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News | June 1, 2016

DLA Aviation at Jacksonville welcomes new commander, retires another

By Kimberly K. Fritz DLA Aviation Public Affairs

In a ceremony rich with Navy traditions, Air Force Brig. Gen. Allan Day, Defense Logistics Agency Aviation commander, hosted a change of command and retirement ceremony for outgoing DLA Aviation at Jacksonville Site Commander Navy Cmdr. Maurice Meagher, III and incoming Navy Cmdr. Daniel Bessman at Hangar 117 on Naval Air Station Jacksonville, Florida, May 25.

Welcoming community members and aviation partners to the ceremony, Day explained the “why” and the “how” of the Jacksonville mission.

“Why do we do what we do?” Day asked. “We do it solely to generate readiness for the warfighter. When the joint warfighter has the parts, the tools, the stuff they need, then we are doing our job right. If they don’t, then we are doing something wrong and we’ve got to get it right.”

Addressing Meagher directly, Day said that he’d had the challenge of marshalling people, resources and processes to improve the readiness posture for the DLA Aviation enterprise.

“Right up front, I want to express my appreciation for all you have done here to lead the men and women of this dedicated workforce,” Day said. “You’ve dedicated three years of your career here – and 25 years of your life in service to the nation. That’s a big deal. The Sailors, Marines, Soldiers, Airmen and Coast Guardsmen are the benefactors of your great wisdom and your ability to be impartial.”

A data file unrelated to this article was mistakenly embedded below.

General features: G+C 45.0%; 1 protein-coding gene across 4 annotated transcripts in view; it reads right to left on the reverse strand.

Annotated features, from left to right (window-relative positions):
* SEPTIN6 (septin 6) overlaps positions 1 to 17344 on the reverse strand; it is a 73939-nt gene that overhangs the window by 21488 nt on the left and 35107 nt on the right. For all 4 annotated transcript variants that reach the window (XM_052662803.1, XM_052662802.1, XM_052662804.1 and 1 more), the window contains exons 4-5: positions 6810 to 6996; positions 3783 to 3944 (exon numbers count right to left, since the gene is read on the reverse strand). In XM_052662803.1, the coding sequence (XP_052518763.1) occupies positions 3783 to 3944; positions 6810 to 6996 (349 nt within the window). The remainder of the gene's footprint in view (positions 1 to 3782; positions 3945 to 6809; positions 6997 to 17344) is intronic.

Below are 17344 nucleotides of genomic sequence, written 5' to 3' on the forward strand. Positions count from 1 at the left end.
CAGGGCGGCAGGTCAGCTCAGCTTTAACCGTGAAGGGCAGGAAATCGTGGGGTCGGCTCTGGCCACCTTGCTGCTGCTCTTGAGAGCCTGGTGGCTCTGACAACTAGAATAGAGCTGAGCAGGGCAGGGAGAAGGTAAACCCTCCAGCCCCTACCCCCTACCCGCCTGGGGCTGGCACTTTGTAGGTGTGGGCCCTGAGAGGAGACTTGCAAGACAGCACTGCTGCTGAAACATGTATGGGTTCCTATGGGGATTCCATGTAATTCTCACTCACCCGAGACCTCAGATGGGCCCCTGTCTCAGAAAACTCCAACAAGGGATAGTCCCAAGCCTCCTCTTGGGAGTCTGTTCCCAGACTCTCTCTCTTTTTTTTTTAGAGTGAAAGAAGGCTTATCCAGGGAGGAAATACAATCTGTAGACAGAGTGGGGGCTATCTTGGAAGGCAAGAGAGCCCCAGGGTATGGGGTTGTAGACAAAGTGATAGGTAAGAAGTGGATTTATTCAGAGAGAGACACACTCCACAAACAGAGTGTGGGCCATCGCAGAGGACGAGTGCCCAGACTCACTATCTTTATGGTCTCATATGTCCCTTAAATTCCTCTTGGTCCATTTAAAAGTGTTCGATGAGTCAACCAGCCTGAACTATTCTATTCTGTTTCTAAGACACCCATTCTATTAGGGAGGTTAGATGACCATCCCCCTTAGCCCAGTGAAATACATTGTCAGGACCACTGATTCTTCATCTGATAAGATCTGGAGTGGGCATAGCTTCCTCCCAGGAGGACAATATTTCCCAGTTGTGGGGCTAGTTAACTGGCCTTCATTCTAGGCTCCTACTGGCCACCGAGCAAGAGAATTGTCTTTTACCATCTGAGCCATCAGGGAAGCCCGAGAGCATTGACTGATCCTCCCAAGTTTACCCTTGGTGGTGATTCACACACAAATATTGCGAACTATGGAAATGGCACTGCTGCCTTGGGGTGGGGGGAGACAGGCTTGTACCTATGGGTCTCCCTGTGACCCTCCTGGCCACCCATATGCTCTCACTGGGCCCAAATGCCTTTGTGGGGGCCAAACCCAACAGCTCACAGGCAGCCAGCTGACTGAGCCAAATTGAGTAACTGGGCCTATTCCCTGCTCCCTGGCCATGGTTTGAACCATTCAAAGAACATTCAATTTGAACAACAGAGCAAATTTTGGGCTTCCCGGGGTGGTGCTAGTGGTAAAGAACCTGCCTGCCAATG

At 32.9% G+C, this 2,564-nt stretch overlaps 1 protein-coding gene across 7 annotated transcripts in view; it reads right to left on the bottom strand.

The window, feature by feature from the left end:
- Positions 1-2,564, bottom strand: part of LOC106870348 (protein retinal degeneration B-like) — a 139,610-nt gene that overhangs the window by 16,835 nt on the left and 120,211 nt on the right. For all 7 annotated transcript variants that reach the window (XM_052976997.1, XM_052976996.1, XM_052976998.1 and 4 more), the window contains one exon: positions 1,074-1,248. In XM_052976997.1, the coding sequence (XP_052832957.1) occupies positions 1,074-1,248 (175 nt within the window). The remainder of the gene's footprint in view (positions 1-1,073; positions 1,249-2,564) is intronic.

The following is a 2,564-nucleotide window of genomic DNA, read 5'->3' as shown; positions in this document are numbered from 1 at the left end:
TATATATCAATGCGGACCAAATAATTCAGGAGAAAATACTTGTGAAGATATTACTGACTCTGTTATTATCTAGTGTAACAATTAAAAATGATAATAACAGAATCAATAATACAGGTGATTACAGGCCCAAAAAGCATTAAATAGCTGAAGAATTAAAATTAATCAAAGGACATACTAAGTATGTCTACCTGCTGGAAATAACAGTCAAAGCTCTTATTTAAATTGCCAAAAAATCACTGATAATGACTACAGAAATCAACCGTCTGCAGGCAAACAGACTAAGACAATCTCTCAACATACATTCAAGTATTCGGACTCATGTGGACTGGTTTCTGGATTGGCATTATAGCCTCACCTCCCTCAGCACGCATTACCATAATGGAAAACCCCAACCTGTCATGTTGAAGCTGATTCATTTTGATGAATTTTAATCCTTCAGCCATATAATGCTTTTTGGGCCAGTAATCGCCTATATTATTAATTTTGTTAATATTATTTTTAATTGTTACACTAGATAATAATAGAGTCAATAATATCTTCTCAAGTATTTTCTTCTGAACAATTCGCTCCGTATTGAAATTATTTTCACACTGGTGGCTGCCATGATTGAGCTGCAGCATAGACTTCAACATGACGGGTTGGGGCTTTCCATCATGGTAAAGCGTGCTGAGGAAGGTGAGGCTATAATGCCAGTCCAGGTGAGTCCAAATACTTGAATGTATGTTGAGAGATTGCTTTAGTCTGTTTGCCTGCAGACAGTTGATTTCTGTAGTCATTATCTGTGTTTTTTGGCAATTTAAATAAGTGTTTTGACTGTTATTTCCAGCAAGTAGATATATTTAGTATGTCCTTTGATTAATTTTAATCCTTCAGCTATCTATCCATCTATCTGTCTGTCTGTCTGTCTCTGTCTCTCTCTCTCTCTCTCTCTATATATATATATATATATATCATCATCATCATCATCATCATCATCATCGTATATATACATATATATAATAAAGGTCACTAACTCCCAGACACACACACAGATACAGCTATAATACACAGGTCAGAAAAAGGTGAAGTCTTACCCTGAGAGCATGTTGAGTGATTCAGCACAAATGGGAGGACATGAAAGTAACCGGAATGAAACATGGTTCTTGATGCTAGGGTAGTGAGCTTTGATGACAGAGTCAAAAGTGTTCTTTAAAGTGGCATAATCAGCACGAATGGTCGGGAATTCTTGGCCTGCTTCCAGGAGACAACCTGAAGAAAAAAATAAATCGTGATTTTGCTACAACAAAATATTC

Day talked about the significant milestones Meagher achieved while commanding DLA Aviation’s Jacksonville site.

“One of the biggest has been successfully implementing DLA’s Inventory Management and Stock Positioning Spiral II system,” Day said. “This IMSP implementation was like changing the motor of our vehicle while maneuvering it through an obstacle course during Meagher’s time here.” 

IMSP is a computer system that touches all of DLA: the engine that drives the organization’s business.

In addition to impacting the organization’s ability to operate as a single enterprise while ensuring financial accountability to our nation, Meagher and his team reduced the percentage of unfilled orders in two categories while increasing material availability and timeliness.

Day commended Meagher for establishing a healthy, productive employee culture.

“He’s done a fantastic job here,” Day said.

Turning his attention toward the future with Bessman at the helm, Day highlighted the complex threats the U.S. faces from advanced forces in places like Russia, China, Iran, North Korea and from violent extremists.

“Today we need all the readiness we can get in the hands of our warfighters to ensure the president has a range of options to defend our nation and our allies,” Day said. “Our nation requires boldness, innovation and resolve and I think we have found the right leader in Cmdr. Daniel Bessman. He has done all the right things throughout his career to prepare himself for this tremendous responsibility and opportunity.”

He urged the new commander to never forget our “why” or “purpose,” and encouraged him to continue to develop relationships with customers and suppliers.